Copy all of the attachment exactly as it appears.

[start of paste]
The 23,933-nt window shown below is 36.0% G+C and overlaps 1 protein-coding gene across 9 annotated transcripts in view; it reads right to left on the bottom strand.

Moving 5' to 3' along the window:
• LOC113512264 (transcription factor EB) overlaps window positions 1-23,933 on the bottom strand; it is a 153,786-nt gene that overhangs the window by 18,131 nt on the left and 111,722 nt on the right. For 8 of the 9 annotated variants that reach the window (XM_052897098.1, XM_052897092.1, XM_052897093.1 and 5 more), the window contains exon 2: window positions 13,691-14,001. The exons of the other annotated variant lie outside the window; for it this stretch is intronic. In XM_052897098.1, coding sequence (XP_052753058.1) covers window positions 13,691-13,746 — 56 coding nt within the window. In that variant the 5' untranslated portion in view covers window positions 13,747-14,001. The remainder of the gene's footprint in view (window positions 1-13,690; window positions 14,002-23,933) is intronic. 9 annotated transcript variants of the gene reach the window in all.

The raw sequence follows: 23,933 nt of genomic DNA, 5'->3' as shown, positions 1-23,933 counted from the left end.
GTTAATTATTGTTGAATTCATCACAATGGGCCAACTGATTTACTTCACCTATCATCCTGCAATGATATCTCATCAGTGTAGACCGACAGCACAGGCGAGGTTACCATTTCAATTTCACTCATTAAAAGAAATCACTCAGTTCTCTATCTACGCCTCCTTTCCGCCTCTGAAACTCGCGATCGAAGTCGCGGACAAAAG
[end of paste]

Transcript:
The 23,933-nt window shown below is 36.0% G+C and overlaps 1 protein-coding gene across 9 annotated transcripts in view; it reads right to left on the bottom strand.

Moving 5' to 3' along the window:
• LOC113512264 (transcription factor EB) overlaps window positions 1-23,933 on the bottom strand; it is a 153,786-nt gene that overhangs the window by 18,131 nt on the left and 111,722 nt on the right. For 8 of the 9 annotated variants that reach the window (XM_052897098.1, XM_052897092.1, XM_052897093.1 and 5 more), the window contains exon 2: window positions 13,691-14,001. The exons of the other annotated variant lie outside the window; for it this stretch is intronic. In XM_052897098.1, coding sequence (XP_052753058.1) covers window positions 13,691-13,746 — 56 coding nt within the window. In that variant the 5' untranslated portion in view covers window positions 13,747-14,001. The remainder of the gene's footprint in view (window positions 1-13,690; window positions 14,002-23,933) is intronic. 9 annotated transcript variants of the gene reach the window in all.

The raw sequence follows: 23,933 nt of genomic DNA, 5'->3' as shown, positions 1-23,933 counted from the left end.
GTTAATTATTGTTGAATTCATCACAATGGGCCAACTGATTTACTTCACCTATCATCCTGCAATGATATCTCATCAGTGTAGACCGACAGCACAGGCGAGGTTACCATTTCAATTTCACTCATTAAAAGAAATCACTCAGTTCTCTATCTACGCCTCCTTTCCGCCTCTGAAACTCGCGATCGAAGTCGCGGACAAAAG